How Typography Happens
A small book of modest ambition, How Typography Happens is a compilation of the texts of the Sander Lectures given by Ruari McLean at Cambridge University in 1983. McLean is a noted practitioner of the typographic profession and the author of several more significant books on the subject, notably The Thames & Hudson Manual of Typography and Jan Tschichold, Typographer. McLean’s lectures cover separately, the modern typographic evolutions of Britain and America, Germany and France.
Fonts & Logos
Doyald Young, lettering and logo artist, type designer and educator, recently published Fonts & Logos, a rich, engaging and multifaceted book on the letter arts. Drawing on his long career at the Art Center College of Design in Pasadena, Calif., Young's book is both an instructional work of singular achievement and a paean to the western Latin alphabet.
Continuing Studies in Typography
Do you love typography? Have you ever thought about pursuing, or have you even dabbled in, typeface design? Then you might consider going back to school to further your knowledge and expand your career possibilities.
American Type Design & Designers
This is an ambitious new book that, while not wholly successful, has done the type community a fine service. The main section gives us brief biographies of 62 type designers, directors of type manufacture, or designers with type, with examples of their work.
Arabic For Designers
The first of its kind, this book addresses the rise in global awareness of Arab cultures and provides a framework for understanding and respect. Extensively illustrated with more than 200 examples of the best in contemporary Arabic typography and graphic design, Arabic for Designers is an authoritative guide for designers unfamiliar with Arabic script.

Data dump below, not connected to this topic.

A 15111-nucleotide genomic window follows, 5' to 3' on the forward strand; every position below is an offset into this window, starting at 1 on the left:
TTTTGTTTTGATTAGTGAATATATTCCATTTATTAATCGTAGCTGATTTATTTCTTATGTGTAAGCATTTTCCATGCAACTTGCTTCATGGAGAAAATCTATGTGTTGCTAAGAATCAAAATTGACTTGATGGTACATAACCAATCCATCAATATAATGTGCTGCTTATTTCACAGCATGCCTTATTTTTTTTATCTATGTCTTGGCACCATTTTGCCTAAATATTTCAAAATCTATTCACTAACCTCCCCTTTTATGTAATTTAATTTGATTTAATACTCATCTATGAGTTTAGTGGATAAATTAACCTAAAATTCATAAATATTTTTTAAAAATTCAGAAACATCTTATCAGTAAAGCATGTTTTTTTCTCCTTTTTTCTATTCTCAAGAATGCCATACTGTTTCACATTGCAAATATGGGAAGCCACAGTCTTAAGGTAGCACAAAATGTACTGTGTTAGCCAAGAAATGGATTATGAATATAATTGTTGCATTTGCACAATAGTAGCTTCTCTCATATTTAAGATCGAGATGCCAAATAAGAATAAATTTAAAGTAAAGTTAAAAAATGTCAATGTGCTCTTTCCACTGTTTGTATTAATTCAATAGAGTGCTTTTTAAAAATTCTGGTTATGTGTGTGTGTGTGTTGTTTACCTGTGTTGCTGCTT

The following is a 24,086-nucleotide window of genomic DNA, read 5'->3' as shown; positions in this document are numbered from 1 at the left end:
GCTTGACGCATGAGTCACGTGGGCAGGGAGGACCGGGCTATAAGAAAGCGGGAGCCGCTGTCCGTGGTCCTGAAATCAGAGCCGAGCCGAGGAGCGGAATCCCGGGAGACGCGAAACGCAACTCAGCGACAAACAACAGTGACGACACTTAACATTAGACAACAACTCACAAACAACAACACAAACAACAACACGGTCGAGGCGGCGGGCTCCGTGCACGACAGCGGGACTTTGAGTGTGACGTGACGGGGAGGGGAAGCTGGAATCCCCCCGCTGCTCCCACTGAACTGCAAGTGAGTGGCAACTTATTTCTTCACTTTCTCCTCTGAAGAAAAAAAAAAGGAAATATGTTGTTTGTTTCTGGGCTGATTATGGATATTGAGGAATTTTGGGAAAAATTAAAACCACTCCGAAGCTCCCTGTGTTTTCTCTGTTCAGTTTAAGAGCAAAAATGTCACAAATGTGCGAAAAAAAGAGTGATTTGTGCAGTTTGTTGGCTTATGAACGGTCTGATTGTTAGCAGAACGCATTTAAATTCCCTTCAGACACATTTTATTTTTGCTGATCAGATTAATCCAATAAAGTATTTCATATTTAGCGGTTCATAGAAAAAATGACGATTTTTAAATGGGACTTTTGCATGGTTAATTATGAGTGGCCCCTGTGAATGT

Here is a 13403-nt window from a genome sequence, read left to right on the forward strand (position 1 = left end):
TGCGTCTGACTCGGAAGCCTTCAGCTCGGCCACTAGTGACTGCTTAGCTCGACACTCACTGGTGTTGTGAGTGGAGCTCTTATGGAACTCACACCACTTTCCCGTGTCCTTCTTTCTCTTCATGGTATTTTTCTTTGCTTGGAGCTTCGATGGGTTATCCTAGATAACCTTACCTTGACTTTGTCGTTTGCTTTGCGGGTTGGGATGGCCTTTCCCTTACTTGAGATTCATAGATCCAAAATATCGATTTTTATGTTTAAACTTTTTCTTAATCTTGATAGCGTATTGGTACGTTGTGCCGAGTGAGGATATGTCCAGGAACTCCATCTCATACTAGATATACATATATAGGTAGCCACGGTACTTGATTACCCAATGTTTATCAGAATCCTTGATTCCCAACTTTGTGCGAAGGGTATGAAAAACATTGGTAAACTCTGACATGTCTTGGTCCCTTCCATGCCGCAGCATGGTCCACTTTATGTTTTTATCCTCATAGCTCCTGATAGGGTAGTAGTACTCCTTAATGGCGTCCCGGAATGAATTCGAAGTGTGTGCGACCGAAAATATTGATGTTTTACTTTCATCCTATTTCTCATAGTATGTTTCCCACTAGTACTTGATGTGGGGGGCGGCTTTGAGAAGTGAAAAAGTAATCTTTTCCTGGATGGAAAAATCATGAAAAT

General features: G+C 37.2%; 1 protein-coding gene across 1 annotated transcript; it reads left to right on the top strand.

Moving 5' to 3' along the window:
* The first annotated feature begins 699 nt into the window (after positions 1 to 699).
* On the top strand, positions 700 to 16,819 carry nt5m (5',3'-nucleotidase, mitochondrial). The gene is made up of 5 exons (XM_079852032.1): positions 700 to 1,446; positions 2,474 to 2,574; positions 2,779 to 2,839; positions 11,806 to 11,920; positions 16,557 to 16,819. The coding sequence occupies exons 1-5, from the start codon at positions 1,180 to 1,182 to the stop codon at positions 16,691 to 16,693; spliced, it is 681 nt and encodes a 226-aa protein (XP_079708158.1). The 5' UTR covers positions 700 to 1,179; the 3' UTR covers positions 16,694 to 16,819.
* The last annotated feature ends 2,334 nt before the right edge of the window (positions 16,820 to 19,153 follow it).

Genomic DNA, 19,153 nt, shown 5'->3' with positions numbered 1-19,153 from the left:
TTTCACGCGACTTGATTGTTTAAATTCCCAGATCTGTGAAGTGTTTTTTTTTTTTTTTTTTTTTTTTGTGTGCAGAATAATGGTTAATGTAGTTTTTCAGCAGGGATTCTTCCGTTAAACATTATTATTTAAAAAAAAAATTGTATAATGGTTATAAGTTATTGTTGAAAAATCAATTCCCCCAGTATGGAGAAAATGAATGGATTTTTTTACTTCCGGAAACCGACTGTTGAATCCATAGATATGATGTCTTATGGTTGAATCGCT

TDC Medal Awarded to Colin Brignall
Type Trading Cards: Albertina/News Gothic
Albertina was a typeface ahead of its time. It was in the early 1960s when designer Chris Brand, an accomplished calligrapher, aspired to draw a typeface based on the principles of calligraphy. Unfortunately, typesetting machines of that era put many restrictions on designers. Characters had to be drawn within a very coarse grid, which also defined their spacing.
Type Trading Cards: Baskerville/Linex Sans
Modern Baskerville fonts are based on the type of John Baskerville, the distinguished eighteenth-century English printer and type founder. His original type was based somewhat on Caslon, but is a more precise design with more contrast in character stroke thickness.
Type Trading Cards: Bembo/Gill Sans
The history of Bembo originates in Venice, an important typographic center in 15th and 16th century Europe. Many printers established businesses in Venice at this time, but none so significant as Aldus Manutius. Next to Gutenberg, Aldus was perhaps the most influential printer of the Renaissance – and the first of many great scholar–printers.
Type Trading Cards: Berkeley Oldstyle/Conduit
The University of California Old Style, the basis for ITC Berkeley Oldstyle, was one of Frederic Goudy’s favorite designs. In 1937, a friend asked Goudy if he would consider drawing a face for the exclusive use of the University of California Press at Berkeley.